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Title: Rod photoreceptor specific expression and function of Frmpd1 (FERM and PDZ domain containing 1)
Author: Campla, Christie
ISNI:       0000 0004 7232 4709
Awarding Body: University of Oxford
Current Institution: University of Oxford
Date of Award: 2017
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Vision loss from retinal degeneration is largely associated with the death or dysfunction of photoreceptor cells (rods and cones). Many therapeutic approaches are thus targeted toward protecting against cell death or replacing photoreceptors, as no new rods or cones are formed after maturation. It is not completely understood why rods seem to be more vulnerable to disease than cones, yet a precocious degeneration of rods often leads to a secondary loss of cone function and severe visual defects. A more thorough understanding of the molecular mechanisms contributing to proper rod photoreceptor development and function are therefore necessary for advancing the development of more effective treatments for vision-related diseases. We hypothesised that genes dramatically increasing in expression during rod photoreceptor development and regulated by key rod transcription factors would play a substantial role in the functional maturation and homeostasis of these cells. Using temporal RNA-seq transcriptome data from purified photoreceptors, we identified Frmpd1 (FERM and PDZ domain containing 1) as a novel gene associated with rod development. An investigation of the regulatory mechanisms of Frmpd1 revealed that transcription of this gene is initiated from a unique retina-specific alternative promoter, which is modulated by key rod transcription factors Nrl (neural retina leucine zipper) and Crx (cone-rod homeobox). Interestingly, a CRISPR/Cas9-mediated genomic deletion of this alternative promoter resulted in a retina-specific deletion of Frmpd1 at both the RNA and protein levels. Subsequent analyses of Frmpd1 demonstrate that it localises to the inner segments and synapses of rod photoreceptors, where it interacts with the key phototransduction component transducin and its effector Gpsm2 (G-protein signalling modulator 2). Frmpd1-/- mice exhibit a delayed return of transducin to outer segments following light adaptation, and a delay in the recovery of rod photoresponse after a moderate visual pigment bleach. Frmpd1 thus appears to play a role in the maintenance of rod homeostasis through mediating the adaptive response of rods following light exposure, making it an interesting potential therapeutic target for better preserving both natural and stem-cell derived photoreceptors to restore vision. Moreover, these studies demonstrate the novel approach of targeting tissue-specific promoters by CRISPR-Cas9 to generate tissue-specific knockdown mouse lines.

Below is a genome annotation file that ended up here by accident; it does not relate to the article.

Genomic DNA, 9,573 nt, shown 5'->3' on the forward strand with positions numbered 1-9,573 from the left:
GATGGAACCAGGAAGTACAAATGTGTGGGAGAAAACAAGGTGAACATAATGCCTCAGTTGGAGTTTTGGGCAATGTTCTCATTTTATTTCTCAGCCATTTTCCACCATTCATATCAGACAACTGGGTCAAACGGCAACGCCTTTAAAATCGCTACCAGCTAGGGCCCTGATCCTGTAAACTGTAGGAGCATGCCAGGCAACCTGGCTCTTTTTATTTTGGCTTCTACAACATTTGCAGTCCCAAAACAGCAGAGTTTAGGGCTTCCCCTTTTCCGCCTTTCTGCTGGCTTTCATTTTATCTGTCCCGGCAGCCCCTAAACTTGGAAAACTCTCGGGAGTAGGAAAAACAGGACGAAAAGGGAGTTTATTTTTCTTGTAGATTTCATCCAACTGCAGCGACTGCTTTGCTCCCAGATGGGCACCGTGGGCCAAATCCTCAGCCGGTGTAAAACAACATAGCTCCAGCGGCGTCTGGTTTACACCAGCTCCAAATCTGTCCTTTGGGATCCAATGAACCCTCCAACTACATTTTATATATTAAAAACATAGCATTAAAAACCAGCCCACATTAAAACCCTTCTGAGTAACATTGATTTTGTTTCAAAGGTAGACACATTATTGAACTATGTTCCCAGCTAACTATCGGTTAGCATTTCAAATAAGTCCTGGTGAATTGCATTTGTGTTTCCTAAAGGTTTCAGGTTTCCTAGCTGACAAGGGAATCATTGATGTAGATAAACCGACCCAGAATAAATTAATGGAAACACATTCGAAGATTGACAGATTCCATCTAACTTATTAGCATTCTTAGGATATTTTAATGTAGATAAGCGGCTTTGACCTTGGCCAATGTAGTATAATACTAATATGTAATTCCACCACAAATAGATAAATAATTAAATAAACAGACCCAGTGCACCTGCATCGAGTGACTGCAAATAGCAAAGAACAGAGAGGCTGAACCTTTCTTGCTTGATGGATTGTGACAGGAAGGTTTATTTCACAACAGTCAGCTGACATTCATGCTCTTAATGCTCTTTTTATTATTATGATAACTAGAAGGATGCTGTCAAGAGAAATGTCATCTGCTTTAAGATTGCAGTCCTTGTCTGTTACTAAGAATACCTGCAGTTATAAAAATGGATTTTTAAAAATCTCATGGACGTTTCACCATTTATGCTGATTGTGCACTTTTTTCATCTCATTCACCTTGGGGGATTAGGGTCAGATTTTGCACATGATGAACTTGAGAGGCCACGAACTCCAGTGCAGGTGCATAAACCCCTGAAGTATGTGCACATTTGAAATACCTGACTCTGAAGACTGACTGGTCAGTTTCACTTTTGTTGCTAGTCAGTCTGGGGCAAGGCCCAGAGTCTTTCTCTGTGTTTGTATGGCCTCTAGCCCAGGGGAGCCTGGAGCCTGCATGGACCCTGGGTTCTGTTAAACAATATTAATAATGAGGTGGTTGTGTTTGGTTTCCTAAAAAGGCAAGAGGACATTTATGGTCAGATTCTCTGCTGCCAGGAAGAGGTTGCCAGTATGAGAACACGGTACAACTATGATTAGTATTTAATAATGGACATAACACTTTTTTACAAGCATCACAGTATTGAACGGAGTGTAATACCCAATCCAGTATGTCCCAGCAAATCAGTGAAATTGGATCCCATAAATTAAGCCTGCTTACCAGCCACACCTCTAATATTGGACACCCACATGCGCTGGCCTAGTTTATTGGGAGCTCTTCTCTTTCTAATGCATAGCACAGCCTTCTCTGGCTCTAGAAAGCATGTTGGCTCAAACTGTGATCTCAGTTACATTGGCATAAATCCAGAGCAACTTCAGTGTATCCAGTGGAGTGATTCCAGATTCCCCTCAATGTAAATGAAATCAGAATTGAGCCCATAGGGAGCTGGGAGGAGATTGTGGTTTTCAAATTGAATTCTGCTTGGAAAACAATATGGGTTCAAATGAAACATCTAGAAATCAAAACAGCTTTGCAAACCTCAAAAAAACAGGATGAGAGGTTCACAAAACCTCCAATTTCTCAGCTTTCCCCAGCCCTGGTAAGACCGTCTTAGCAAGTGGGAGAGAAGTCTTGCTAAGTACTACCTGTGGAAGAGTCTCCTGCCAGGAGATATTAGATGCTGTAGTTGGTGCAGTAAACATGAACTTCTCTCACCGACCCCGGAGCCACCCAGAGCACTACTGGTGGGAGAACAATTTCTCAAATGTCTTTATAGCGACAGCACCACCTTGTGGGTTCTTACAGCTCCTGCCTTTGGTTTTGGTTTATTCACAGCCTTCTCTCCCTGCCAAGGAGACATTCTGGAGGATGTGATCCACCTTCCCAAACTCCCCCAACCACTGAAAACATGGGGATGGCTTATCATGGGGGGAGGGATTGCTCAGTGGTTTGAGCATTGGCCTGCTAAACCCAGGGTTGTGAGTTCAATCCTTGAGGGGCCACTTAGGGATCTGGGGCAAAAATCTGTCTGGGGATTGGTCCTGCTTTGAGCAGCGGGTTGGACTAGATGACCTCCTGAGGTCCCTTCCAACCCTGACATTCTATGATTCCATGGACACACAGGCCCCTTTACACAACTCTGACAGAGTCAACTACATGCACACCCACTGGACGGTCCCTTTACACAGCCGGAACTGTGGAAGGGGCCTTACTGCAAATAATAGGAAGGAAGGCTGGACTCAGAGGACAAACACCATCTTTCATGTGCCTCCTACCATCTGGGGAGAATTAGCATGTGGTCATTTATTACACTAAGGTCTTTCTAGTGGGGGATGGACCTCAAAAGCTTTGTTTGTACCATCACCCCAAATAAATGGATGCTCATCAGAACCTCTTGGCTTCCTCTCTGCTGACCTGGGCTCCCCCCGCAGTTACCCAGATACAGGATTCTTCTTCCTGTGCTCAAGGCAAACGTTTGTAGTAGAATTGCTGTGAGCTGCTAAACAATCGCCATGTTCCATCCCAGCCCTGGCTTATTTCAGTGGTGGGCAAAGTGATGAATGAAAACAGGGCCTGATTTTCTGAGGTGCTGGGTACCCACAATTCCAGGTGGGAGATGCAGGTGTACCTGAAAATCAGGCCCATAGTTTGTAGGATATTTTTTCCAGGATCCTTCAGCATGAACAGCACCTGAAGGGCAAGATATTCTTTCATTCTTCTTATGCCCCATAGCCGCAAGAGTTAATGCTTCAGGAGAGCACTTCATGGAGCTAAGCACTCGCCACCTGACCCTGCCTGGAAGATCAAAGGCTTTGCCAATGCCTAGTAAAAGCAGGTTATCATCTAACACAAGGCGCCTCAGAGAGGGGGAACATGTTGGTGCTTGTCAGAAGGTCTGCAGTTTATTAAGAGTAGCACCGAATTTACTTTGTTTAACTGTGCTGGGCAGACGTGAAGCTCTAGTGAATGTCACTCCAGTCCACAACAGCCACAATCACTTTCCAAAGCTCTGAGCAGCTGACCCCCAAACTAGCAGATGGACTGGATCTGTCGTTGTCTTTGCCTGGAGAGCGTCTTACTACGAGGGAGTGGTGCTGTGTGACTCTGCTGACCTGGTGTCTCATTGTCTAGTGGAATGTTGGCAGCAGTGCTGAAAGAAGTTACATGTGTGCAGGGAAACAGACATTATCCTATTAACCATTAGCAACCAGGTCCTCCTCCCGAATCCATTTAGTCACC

Supervisor: Halford, Stephanie ; Sekaran, Sumathi ; Swaroop, Anand Sponsor: Not available
Qualification Name: Thesis (Ph.D.) Qualification Level: Doctoral
EThOS ID:  DOI: Not available